*This article was published in The Saturday Story section of Deccan Herald, Bengaluru edition dated March 18, 2023. Reproduced here with permission.
You could think of Jahnavi (name changed) as a spy. The 22-year-old from a north Karnataka district has saved over 20 minor girls from being pushed into marriage and the Devadasi system. And almost no one in her village knows about her brave detective life.
I came to know about her when she was nominated for a state-level honour. She turned down the nomination. Her reason was simple: If the word got out, her work would suffer.
I collected Jahnavi’s number from her mentor and spoke to her over the phone. The first call ended abruptly when she said, “I am at home. Call me later.” The second time, she said, “I am with friends. I can’t speak now.” With each phone call, my curiosity grew. Over a few months, she did speak to me for brief spurts.
Ten months later, in September 2022, I visited her. Her mentor had told me to reach a community centre in a north Karnataka town. We were received by Jahnavi’s sister near a village bus stand. She spoke about Jahnavi’s efforts to encourage education and self-employment. “Her tailoring classes are popular,” the proud sister said, beaming.
We drove down the village’s dusty roads and past green fields to reach the community centre. Temple bells were ringing across the street as we entered the traditional wade (house), now repurposed into a community space and seed bank.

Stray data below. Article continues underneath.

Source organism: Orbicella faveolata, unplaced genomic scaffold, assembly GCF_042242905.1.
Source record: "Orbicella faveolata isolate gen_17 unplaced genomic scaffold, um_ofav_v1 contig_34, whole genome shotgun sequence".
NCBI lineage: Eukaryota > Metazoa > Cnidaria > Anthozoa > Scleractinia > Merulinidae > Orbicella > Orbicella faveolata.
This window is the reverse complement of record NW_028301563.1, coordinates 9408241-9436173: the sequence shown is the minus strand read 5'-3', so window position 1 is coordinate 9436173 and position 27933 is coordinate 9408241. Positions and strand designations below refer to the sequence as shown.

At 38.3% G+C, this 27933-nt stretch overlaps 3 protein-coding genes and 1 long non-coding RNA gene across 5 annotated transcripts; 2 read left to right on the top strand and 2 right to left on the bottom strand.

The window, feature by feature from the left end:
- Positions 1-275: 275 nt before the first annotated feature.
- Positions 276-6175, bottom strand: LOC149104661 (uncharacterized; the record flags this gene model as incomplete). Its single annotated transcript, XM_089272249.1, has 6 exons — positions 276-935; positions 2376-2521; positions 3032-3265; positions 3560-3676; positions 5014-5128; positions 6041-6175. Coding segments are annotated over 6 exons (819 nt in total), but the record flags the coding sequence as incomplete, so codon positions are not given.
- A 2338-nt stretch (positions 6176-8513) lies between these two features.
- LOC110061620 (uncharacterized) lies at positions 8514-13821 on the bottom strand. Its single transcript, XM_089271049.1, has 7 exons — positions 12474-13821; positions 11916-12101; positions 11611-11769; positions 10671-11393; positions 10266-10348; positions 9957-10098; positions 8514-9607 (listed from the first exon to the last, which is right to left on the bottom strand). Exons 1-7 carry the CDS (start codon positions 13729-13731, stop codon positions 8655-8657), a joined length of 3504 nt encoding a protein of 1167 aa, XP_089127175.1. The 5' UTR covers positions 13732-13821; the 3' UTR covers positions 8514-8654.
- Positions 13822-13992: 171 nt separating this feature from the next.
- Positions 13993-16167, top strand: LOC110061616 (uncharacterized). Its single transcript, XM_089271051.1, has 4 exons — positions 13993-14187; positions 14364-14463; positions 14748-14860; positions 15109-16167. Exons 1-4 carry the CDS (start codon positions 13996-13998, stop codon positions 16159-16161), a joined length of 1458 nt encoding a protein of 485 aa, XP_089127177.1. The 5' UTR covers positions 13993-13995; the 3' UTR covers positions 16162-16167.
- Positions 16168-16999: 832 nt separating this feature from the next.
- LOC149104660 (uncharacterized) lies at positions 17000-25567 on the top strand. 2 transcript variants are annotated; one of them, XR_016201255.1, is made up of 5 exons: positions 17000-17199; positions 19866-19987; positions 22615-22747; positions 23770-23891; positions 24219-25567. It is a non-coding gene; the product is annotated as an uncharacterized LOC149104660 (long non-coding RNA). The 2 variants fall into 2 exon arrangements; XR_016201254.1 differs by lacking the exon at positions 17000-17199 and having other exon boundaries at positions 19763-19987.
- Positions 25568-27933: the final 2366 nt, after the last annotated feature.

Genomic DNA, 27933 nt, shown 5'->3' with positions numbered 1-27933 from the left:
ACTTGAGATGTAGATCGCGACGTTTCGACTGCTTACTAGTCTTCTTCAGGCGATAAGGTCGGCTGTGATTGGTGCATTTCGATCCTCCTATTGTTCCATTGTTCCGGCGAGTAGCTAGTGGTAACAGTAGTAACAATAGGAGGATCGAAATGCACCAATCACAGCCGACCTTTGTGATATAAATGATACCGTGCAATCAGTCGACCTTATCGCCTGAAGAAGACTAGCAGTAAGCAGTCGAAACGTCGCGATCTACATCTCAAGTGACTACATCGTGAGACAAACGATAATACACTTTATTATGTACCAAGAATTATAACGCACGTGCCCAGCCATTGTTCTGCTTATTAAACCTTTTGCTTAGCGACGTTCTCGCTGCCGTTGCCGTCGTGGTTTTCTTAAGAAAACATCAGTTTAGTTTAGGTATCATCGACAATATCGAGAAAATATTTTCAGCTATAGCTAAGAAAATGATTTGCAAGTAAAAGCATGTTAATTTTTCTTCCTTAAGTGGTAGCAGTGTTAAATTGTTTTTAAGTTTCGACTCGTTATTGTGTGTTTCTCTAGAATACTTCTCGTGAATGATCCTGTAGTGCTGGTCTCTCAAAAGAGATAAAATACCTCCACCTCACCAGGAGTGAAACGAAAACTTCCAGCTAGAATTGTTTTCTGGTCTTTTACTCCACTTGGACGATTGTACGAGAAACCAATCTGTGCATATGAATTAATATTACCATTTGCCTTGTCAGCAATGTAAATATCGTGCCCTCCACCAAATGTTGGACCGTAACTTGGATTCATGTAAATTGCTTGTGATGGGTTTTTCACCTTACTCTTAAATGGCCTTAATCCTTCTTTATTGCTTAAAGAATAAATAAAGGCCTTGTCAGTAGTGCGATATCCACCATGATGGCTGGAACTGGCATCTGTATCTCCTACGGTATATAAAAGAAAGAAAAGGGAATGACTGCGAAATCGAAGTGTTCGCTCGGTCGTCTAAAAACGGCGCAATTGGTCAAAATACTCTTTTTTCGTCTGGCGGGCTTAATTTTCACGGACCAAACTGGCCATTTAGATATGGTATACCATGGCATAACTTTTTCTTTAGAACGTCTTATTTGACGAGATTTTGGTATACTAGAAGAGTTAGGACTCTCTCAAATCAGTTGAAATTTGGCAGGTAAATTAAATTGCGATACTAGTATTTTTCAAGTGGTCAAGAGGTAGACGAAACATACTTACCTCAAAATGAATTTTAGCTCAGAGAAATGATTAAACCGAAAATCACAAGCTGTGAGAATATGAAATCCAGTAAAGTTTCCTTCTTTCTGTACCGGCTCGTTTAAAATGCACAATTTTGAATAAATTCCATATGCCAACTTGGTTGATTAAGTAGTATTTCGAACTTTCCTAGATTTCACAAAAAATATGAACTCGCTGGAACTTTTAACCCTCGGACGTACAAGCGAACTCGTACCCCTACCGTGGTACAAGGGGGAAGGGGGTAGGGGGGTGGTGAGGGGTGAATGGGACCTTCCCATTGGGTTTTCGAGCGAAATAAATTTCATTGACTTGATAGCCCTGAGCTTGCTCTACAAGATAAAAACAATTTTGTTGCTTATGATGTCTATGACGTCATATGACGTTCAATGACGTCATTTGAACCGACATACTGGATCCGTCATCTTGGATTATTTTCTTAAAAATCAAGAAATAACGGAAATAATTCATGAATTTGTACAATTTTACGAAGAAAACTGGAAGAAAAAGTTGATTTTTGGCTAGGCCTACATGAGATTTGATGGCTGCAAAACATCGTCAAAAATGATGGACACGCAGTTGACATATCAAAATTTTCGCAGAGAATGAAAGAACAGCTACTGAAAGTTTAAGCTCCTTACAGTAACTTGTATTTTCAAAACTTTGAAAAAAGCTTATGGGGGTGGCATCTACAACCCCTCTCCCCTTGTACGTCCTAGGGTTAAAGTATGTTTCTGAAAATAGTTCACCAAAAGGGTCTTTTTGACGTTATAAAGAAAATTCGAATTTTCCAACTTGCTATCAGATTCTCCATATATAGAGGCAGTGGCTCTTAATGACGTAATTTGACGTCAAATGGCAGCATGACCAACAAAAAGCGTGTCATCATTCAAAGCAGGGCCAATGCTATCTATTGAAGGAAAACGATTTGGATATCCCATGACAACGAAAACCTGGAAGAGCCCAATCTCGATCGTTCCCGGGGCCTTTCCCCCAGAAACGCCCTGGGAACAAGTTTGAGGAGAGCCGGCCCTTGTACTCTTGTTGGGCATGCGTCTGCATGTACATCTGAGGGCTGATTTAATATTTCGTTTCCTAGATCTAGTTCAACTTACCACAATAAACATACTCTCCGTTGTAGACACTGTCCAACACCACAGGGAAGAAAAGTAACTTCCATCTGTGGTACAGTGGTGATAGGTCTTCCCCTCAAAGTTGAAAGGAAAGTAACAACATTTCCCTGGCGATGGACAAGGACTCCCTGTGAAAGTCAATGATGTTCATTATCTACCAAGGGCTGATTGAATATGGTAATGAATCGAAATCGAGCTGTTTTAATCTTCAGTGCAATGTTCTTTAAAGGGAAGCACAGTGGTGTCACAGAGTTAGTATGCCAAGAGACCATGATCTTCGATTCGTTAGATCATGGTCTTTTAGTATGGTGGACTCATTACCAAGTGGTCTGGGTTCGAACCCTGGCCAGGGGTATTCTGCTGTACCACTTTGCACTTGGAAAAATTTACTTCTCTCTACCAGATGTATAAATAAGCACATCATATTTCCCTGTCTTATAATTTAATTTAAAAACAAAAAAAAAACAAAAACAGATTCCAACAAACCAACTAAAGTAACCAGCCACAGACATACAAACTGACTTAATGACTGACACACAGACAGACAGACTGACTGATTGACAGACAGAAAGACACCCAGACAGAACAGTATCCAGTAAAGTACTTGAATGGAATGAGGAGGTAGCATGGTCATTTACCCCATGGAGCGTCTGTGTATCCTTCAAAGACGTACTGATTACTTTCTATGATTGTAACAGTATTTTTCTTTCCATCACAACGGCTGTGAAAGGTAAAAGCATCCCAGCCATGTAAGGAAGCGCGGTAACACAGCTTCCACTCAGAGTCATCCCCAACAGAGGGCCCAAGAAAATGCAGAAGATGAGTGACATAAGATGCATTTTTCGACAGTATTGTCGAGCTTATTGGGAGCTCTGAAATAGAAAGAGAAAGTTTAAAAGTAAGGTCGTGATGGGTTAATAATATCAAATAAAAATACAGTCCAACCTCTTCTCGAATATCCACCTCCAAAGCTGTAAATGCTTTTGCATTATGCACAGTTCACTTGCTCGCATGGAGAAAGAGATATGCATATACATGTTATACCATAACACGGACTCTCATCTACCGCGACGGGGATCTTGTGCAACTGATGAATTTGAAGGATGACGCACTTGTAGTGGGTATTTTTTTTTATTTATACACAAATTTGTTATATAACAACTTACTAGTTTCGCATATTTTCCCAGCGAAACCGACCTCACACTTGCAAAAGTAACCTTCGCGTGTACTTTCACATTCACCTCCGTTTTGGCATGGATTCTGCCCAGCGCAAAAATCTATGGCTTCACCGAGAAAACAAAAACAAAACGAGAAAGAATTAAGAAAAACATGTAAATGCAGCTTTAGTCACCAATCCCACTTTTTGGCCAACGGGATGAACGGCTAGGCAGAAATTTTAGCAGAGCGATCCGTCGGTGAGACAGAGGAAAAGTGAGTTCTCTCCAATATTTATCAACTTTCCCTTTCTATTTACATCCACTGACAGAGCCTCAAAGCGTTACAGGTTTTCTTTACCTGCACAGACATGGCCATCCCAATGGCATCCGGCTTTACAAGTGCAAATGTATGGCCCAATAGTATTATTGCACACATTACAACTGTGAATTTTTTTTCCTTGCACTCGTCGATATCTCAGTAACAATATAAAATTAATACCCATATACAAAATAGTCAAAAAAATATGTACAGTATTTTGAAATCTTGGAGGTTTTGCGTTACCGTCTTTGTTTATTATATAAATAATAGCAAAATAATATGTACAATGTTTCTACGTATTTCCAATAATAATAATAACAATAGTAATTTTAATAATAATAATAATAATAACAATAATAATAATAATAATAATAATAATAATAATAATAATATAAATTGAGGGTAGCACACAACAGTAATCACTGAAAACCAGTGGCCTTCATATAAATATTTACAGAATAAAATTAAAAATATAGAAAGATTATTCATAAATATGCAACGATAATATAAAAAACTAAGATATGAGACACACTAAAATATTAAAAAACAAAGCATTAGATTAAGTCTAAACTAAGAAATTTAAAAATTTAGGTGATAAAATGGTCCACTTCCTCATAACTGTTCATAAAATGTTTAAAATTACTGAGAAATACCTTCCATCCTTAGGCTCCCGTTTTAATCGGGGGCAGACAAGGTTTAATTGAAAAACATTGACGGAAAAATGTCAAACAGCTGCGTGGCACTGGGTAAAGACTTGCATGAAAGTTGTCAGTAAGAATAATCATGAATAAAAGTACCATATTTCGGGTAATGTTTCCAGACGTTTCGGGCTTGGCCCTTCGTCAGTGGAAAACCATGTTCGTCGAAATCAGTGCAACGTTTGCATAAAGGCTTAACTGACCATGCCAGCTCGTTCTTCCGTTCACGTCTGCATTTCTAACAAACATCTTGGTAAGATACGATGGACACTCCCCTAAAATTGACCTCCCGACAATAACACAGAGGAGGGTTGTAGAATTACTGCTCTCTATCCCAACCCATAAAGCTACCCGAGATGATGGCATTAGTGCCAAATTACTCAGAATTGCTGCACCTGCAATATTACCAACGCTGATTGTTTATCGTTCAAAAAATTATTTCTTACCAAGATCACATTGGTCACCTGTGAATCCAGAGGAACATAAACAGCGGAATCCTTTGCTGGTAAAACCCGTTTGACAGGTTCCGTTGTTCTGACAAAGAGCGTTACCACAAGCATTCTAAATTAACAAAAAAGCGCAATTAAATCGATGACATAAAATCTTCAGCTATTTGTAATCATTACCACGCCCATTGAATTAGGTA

“Nothing to worry about at this temple,” was Jahnavi’s welcome line. She was a soft spoken girl, dressed in a printed churidar. I got a drift of what she was saying. But I wanted to hear it from her. “Why are you assessing this temple?”
“It’s not about deities, but the people who use the temples to initiate young girls into sexual slavery,” Jahnavi said. Over the years, she has witnessed discreet rituals, where girls are ‘dedicated to God’ in the presence of their parents and a priest. After the ritual, the bride is called a Devadasi and is considered married to the deity. As a result, she cannot marry a human.
Devadasis are forced into exploitative arrangements. They are forced to have sex with men who don’t even acknowledge the relationship. The men don’t accept children born out of this relationship as their own. What is worse, they walk out as and when they wish. With nothing to cushion her, the girl ends up having relationships with multiple men, one at a time.
“Most men who get into relationships with Devadasis are already married and have children,” said Jahnavi. Though the Devadasi system was banned in Karnataka four decades ago, it still prevails clandestinely in some districts. And that is where Jahnavi’s espionage comes into the picture. The moment she comes to know a girl is being pushed to become a Devadasi, she is out there, working away furiously to stop the ritual.